If climate change was a song, what would it sound like? Alaska composer Michael Bucy has an answer to that question.
Warming oceans, melting ice and disrupted jet streams came to life in his original composition performed in Juneau earlier this winter.
Complex changes in the Bering Sea inspired the musical representation, which Bucy set to music with the help of University of Alaska Fairbanks scientist Vladimir Alexeev.
We can imagine ways to musically convey the sounds of ravaging storms or melting ice. Making music from the intricate and multifaceted processes revealed by science poses a more subtle challenge. Patterns offer a bridge — music and science both explore them using math. In doing so, they help us understand and relate to the world around us.
Bucy and Alexeev started with data. Alexeev shared measurements showing rising ocean temperatures in the Bering Sea. He explained that warming conditions disrupt the global circulation systems and trigger feedback loops that speed up climate change. From there, Bucy set about creating a cast of characters to tell the story.
The instruments, rhythm and key worked together to depict each character. Slow and undulating to represent the historical Bering Sea, with cool waters and seasonally predictable sea ice. Flourishing woodwinds to illustrate the jet stream that normally arches along the Aleutian Islands and affects the winter weather we expect to see across Alaska, like rain in Juneau and cold winters in the Interior. Increasingly urgent bursts disrupt these timeless sounds to signify the story’s villain.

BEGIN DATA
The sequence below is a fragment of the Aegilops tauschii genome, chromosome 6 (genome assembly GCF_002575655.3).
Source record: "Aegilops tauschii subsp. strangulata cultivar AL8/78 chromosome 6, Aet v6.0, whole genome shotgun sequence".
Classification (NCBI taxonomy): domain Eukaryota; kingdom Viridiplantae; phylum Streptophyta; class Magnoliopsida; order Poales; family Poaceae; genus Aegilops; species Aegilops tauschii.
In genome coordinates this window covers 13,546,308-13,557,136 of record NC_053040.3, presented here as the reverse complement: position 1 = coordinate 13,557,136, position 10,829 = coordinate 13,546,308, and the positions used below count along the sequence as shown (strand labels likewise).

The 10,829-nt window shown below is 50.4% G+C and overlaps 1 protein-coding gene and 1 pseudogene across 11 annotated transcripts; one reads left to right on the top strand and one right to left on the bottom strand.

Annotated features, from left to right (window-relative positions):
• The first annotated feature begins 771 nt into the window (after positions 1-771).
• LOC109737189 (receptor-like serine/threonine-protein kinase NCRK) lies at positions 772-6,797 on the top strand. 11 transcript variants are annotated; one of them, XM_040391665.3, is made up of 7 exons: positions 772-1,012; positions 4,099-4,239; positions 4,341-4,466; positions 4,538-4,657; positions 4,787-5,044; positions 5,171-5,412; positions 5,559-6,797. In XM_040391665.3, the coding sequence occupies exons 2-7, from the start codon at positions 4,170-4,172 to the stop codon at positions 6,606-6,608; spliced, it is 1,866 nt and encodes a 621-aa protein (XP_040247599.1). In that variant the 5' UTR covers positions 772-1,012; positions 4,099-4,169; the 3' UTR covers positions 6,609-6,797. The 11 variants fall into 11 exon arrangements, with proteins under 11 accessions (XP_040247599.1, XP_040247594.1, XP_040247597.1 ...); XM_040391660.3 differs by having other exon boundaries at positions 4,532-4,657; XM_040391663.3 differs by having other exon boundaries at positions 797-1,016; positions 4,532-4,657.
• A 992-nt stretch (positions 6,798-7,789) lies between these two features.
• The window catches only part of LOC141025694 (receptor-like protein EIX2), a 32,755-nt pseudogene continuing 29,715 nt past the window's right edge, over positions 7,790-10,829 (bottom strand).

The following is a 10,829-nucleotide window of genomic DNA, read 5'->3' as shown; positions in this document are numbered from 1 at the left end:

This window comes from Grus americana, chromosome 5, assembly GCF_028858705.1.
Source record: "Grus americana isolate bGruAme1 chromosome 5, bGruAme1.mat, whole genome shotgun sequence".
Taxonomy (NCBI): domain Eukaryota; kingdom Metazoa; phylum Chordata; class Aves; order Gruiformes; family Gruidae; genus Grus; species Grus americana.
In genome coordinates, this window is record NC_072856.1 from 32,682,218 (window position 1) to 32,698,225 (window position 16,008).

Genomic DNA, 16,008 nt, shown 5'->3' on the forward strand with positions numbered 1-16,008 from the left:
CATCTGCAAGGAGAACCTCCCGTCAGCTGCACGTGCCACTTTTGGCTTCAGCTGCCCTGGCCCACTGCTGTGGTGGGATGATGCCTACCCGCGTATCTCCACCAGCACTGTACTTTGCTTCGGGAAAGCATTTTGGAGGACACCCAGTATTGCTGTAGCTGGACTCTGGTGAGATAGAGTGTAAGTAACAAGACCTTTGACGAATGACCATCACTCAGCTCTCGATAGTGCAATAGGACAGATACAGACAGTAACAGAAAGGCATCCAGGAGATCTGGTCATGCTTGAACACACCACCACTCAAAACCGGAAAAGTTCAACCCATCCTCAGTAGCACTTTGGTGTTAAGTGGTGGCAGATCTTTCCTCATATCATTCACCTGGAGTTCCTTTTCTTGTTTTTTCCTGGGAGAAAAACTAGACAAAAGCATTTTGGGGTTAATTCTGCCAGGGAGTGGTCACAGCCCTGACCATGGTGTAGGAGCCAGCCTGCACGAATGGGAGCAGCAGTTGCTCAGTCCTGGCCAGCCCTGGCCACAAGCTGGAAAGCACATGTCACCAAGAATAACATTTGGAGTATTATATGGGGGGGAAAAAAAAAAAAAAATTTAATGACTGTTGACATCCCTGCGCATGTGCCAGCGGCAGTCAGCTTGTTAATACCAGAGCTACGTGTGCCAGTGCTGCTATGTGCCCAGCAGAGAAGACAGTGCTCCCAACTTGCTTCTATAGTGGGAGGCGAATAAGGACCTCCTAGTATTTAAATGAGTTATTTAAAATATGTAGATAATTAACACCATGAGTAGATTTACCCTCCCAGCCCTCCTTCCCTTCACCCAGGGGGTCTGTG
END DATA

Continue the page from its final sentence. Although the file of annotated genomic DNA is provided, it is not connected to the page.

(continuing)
According to research published in the journal Nature by Alexeev and his Japanese collaborators in 2019, warm air rising off the Bering Sea is shifting the trajectory of the jet stream farther north. Cascading effects are felt globally, like in the winter of 2017-2018 when extreme cold blanketed eastern Canada and Asia. Alexeev equates the jet stream to a river, and the warm air rising off the Bering Sea to a rock in the river’s midst.
“The ‘rock’ sends standing waves upstream and downstream,” explained Alexeev, a climate scientist at the UAF International Arctic Research Center. “In the Bering Sea, the warm blob ripples the jet stream, which makes some places unusually cold and others unusually warm.”
The urgency in Bucy’s music accelerates as the piece nears its end, signifying impending danger as the climate system shows signs of collapse. He hopes the rising alarm notes will help the listener experience climate change in a new way, ultimately inspiring them to act.
Babel 2.0, as the piece was named, was first performed by the Juneau-based Con Brio Chamber Series. It was accompanied by Marta Lastufka, who sang a poem by Guy Unzicker likening the disruption of the jet stream, by the column of rising warm air, to the biblical destruction of the Tower of Babel.
“I feel like Vladimir is doing something super important,” said Bucy, who is a middle school music teacher and part of the Juneau Composers Consortium. “If we can do a little something to help get his information out, add some emotion to it, that feels very, very meaningful right now.”
Bucy and Alexeev were brought together by Kaja Brix, a program director in the National Oceanic and Atmospheric Administration’s Alaska office and an affiliate faculty member at the International Arctic Research Center. Brix, who is engaged in the Fairbanks science and Juneau music worlds, began brainstorming ways to connect these diverse communities.
“Our goal became connecting people and communities, telling the story of a changing climate that impacts each one of us in Alaska,” said Brix. “We thought music could help do that, exposing people to climate science in a way that doesn’t require reading a science paper. Music can inspire us, it’s accessible, and it brings people together.”
Babel 2.0 is the first of several planned musical representations of UAF climate change science by the Juneau Composers Consortium. Upon the series’ completion, concerts will be held in both Fairbanks and Juneau.
Alexeev’s research was funded by NOAA and the National Science Foundation.